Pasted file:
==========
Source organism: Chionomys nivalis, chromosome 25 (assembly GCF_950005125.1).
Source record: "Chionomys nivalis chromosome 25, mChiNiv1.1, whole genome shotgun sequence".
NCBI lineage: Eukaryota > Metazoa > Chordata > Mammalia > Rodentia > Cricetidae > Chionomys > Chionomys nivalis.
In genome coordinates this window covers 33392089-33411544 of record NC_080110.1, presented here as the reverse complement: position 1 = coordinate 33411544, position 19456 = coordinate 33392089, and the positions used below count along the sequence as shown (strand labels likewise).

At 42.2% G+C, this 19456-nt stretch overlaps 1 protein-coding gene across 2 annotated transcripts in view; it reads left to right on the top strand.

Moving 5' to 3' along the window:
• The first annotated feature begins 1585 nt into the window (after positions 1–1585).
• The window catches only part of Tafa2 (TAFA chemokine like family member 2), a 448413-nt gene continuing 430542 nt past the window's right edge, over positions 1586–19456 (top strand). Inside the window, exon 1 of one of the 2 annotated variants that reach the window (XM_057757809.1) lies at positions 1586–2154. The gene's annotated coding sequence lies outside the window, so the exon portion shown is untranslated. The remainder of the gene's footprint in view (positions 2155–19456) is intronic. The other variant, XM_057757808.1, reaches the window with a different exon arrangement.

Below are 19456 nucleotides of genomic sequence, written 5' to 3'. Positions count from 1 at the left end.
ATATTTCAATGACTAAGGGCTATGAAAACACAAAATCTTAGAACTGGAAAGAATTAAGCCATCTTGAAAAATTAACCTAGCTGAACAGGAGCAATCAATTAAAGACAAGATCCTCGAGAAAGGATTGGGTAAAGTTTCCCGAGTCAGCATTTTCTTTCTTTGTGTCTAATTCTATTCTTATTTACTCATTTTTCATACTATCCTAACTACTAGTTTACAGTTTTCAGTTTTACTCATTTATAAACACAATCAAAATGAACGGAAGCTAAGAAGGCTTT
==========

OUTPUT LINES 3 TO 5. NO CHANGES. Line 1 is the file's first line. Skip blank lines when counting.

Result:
NCBI lineage: Eukaryota > Metazoa > Chordata > Mammalia > Rodentia > Cricetidae > Chionomys > Chionomys nivalis.
In genome coordinates this window covers 33392089-33411544 of record NC_080110.1, presented here as the reverse complement: position 1 = coordinate 33411544, position 19456 = coordinate 33392089, and the positions used below count along the sequence as shown (strand labels likewise).

At 42.2% G+C, this 19456-nt stretch overlaps 1 protein-coding gene across 2 annotated transcripts in view; it reads left to right on the top strand.